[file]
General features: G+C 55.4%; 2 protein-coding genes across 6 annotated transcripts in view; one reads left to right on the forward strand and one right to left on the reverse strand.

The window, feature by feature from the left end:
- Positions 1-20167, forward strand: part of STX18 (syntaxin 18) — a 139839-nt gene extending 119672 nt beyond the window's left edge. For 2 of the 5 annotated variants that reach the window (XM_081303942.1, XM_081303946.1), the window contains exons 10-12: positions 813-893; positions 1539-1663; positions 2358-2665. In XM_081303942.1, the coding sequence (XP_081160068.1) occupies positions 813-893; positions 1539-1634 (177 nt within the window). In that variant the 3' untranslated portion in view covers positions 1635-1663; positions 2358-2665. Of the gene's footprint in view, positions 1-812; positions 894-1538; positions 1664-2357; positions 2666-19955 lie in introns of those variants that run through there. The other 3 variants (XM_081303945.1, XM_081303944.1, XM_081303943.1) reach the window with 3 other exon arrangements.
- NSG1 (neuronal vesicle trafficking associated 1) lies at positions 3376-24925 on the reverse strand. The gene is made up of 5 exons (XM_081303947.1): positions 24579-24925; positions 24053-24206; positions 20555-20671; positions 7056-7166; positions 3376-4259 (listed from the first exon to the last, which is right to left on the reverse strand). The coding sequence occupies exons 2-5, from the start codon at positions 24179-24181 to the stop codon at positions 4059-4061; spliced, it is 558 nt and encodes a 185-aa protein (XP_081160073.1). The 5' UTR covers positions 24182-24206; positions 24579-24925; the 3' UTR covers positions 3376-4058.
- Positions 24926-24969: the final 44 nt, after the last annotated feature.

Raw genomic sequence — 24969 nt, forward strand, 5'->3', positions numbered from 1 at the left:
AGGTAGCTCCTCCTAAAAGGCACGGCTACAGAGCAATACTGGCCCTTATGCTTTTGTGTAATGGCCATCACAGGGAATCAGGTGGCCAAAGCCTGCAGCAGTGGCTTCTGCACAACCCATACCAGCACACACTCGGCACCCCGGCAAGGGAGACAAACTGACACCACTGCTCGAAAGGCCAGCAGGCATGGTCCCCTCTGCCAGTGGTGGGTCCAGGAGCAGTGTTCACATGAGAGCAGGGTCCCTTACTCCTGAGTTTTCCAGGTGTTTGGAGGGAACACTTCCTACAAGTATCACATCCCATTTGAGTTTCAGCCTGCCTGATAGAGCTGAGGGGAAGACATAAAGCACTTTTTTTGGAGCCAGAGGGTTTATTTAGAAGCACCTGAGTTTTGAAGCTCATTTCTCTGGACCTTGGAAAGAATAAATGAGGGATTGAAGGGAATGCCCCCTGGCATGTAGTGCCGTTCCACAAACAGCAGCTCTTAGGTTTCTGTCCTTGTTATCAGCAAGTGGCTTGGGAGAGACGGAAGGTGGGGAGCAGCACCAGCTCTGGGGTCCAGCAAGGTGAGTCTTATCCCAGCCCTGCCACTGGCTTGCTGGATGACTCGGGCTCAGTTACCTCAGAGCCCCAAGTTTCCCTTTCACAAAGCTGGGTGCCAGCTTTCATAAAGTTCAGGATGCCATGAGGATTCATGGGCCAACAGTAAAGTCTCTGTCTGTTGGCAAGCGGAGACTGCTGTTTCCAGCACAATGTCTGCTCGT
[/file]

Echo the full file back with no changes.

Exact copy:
General features: G+C 55.4%; 2 protein-coding genes across 6 annotated transcripts in view; one reads left to right on the forward strand and one right to left on the reverse strand.

The window, feature by feature from the left end:
- Positions 1-20167, forward strand: part of STX18 (syntaxin 18) — a 139839-nt gene extending 119672 nt beyond the window's left edge. For 2 of the 5 annotated variants that reach the window (XM_081303942.1, XM_081303946.1), the window contains exons 10-12: positions 813-893; positions 1539-1663; positions 2358-2665. In XM_081303942.1, the coding sequence (XP_081160068.1) occupies positions 813-893; positions 1539-1634 (177 nt within the window). In that variant the 3' untranslated portion in view covers positions 1635-1663; positions 2358-2665. Of the gene's footprint in view, positions 1-812; positions 894-1538; positions 1664-2357; positions 2666-19955 lie in introns of those variants that run through there. The other 3 variants (XM_081303945.1, XM_081303944.1, XM_081303943.1) reach the window with 3 other exon arrangements.
- NSG1 (neuronal vesicle trafficking associated 1) lies at positions 3376-24925 on the reverse strand. The gene is made up of 5 exons (XM_081303947.1): positions 24579-24925; positions 24053-24206; positions 20555-20671; positions 7056-7166; positions 3376-4259 (listed from the first exon to the last, which is right to left on the reverse strand). The coding sequence occupies exons 2-5, from the start codon at positions 24179-24181 to the stop codon at positions 4059-4061; spliced, it is 558 nt and encodes a 185-aa protein (XP_081160073.1). The 5' UTR covers positions 24182-24206; positions 24579-24925; the 3' UTR covers positions 3376-4058.
- Positions 24926-24969: the final 44 nt, after the last annotated feature.

Raw genomic sequence — 24969 nt, forward strand, 5'->3', positions numbered from 1 at the left:
AGGTAGCTCCTCCTAAAAGGCACGGCTACAGAGCAATACTGGCCCTTATGCTTTTGTGTAATGGCCATCACAGGGAATCAGGTGGCCAAAGCCTGCAGCAGTGGCTTCTGCACAACCCATACCAGCACACACTCGGCACCCCGGCAAGGGAGACAAACTGACACCACTGCTCGAAAGGCCAGCAGGCATGGTCCCCTCTGCCAGTGGTGGGTCCAGGAGCAGTGTTCACATGAGAGCAGGGTCCCTTACTCCTGAGTTTTCCAGGTGTTTGGAGGGAACACTTCCTACAAGTATCACATCCCATTTGAGTTTCAGCCTGCCTGATAGAGCTGAGGGGAAGACATAAAGCACTTTTTTTGGAGCCAGAGGGTTTATTTAGAAGCACCTGAGTTTTGAAGCTCATTTCTCTGGACCTTGGAAAGAATAAATGAGGGATTGAAGGGAATGCCCCCTGGCATGTAGTGCCGTTCCACAAACAGCAGCTCTTAGGTTTCTGTCCTTGTTATCAGCAAGTGGCTTGGGAGAGACGGAAGGTGGGGAGCAGCACCAGCTCTGGGGTCCAGCAAGGTGAGTCTTATCCCAGCCCTGCCACTGGCTTGCTGGATGACTCGGGCTCAGTTACCTCAGAGCCCCAAGTTTCCCTTTCACAAAGCTGGGTGCCAGCTTTCATAAAGTTCAGGATGCCATGAGGATTCATGGGCCAACAGTAAAGTCTCTGTCTGTTGGCAAGCGGAGACTGCTGTTTCCAGCACAATGTCTGCTCGT